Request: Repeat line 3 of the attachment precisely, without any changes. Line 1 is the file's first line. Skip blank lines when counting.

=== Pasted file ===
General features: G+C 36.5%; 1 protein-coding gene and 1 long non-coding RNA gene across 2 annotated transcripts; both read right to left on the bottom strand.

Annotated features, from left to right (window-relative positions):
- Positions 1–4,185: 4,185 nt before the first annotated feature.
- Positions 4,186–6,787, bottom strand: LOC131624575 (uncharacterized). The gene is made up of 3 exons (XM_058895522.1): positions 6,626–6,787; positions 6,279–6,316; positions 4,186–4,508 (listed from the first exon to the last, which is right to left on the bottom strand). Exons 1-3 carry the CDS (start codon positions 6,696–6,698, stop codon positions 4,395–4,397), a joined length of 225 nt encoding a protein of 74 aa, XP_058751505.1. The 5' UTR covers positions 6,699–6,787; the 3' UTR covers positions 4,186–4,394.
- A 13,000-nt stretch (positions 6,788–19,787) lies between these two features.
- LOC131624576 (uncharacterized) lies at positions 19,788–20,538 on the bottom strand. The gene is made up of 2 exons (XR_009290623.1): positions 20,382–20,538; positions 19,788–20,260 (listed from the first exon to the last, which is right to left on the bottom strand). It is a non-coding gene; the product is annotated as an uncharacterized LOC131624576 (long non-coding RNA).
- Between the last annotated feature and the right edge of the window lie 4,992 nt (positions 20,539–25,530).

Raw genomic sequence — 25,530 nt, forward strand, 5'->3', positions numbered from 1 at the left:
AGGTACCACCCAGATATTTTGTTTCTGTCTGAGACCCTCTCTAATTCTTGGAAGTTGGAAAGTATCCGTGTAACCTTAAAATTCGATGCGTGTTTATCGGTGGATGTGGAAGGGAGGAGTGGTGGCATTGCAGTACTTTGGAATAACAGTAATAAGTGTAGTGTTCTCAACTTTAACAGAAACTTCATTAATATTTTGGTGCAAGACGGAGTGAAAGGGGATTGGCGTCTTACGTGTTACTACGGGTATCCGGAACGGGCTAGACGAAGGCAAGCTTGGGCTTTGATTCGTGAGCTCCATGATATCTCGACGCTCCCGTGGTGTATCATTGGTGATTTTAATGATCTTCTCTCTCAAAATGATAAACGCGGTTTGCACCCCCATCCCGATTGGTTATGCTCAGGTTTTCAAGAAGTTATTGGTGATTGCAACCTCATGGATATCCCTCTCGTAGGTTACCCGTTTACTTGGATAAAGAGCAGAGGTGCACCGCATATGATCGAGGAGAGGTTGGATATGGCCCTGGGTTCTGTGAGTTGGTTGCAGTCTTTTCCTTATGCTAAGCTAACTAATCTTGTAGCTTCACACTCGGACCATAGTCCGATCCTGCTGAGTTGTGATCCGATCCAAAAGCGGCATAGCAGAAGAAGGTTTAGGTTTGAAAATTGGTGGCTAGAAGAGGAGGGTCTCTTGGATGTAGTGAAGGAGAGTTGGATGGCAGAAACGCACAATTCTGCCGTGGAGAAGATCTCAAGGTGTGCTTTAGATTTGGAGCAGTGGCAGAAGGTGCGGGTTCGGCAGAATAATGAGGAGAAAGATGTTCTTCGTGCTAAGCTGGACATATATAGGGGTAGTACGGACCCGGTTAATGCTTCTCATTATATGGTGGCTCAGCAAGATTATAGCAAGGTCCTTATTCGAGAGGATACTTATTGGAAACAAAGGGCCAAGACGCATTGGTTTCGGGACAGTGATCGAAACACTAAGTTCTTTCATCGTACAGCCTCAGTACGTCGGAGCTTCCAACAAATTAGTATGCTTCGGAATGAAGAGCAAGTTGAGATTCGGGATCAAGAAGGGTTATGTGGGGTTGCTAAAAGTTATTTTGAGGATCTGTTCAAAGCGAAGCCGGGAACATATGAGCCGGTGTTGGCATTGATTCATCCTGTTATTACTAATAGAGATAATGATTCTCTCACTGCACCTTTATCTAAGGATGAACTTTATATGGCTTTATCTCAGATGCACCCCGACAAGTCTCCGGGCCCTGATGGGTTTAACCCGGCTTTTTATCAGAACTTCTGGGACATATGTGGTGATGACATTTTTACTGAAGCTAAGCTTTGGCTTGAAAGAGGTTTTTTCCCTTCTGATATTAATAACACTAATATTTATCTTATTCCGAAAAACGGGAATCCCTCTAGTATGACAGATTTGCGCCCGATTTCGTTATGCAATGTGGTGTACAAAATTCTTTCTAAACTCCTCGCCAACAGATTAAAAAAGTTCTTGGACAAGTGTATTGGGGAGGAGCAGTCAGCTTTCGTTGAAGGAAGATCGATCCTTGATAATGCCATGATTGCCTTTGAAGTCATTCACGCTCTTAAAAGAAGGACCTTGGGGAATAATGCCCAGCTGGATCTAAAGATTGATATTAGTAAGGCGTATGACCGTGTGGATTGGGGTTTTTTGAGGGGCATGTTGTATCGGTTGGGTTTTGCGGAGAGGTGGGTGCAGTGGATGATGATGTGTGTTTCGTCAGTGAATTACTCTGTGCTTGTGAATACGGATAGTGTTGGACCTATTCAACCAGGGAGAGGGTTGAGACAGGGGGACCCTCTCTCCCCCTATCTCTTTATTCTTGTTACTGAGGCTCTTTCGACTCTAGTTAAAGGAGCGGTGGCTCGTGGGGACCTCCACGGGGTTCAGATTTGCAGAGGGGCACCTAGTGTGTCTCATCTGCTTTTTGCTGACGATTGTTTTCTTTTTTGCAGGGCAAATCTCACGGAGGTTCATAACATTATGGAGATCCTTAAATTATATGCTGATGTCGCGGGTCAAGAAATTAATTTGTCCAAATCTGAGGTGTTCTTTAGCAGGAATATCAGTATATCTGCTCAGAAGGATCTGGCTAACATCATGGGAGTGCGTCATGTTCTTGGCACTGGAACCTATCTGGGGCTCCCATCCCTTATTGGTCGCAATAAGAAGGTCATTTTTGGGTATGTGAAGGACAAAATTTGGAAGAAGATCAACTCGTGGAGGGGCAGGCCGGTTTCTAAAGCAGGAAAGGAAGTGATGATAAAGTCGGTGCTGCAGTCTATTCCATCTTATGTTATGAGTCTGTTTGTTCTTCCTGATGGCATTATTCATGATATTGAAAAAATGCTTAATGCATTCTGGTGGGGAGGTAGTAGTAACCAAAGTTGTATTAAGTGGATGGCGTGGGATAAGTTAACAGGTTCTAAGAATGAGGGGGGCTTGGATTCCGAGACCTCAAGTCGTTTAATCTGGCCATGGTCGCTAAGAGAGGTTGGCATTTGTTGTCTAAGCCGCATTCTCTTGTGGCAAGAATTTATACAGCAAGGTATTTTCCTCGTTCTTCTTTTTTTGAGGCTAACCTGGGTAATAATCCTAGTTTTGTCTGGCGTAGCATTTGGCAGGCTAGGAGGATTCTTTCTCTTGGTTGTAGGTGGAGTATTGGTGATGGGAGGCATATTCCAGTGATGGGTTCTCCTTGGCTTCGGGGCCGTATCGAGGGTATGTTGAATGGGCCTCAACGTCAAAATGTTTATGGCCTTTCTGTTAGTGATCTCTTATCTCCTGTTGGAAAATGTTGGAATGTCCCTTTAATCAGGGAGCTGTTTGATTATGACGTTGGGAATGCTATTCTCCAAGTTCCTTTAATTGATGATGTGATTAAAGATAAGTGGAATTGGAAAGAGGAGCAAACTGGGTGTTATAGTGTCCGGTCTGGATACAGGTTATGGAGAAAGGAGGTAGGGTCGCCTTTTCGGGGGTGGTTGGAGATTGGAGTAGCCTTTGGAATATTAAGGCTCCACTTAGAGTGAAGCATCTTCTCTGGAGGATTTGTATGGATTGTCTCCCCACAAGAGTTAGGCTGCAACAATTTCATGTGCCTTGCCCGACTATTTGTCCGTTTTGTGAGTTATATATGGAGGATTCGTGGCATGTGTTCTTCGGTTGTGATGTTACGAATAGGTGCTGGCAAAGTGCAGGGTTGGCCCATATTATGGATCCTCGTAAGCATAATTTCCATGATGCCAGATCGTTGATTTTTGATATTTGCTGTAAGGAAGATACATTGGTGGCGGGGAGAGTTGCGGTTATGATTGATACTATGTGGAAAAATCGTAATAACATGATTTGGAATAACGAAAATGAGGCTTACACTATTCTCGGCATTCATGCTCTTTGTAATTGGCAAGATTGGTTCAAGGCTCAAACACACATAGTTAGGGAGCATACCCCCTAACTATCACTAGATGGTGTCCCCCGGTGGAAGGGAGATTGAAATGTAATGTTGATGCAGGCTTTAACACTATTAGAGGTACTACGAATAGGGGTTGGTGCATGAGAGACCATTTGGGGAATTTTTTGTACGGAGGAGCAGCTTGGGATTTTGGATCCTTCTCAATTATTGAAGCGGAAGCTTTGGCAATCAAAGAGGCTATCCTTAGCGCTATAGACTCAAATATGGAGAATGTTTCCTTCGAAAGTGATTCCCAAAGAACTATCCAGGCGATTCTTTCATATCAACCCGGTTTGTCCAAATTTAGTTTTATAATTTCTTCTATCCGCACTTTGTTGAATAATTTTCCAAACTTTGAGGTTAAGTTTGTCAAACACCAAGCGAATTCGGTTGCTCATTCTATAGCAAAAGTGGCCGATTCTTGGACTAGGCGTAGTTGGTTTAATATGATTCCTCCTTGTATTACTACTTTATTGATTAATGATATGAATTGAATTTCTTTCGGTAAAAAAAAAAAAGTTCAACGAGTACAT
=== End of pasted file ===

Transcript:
- Positions 1–4,185: 4,185 nt before the first annotated feature.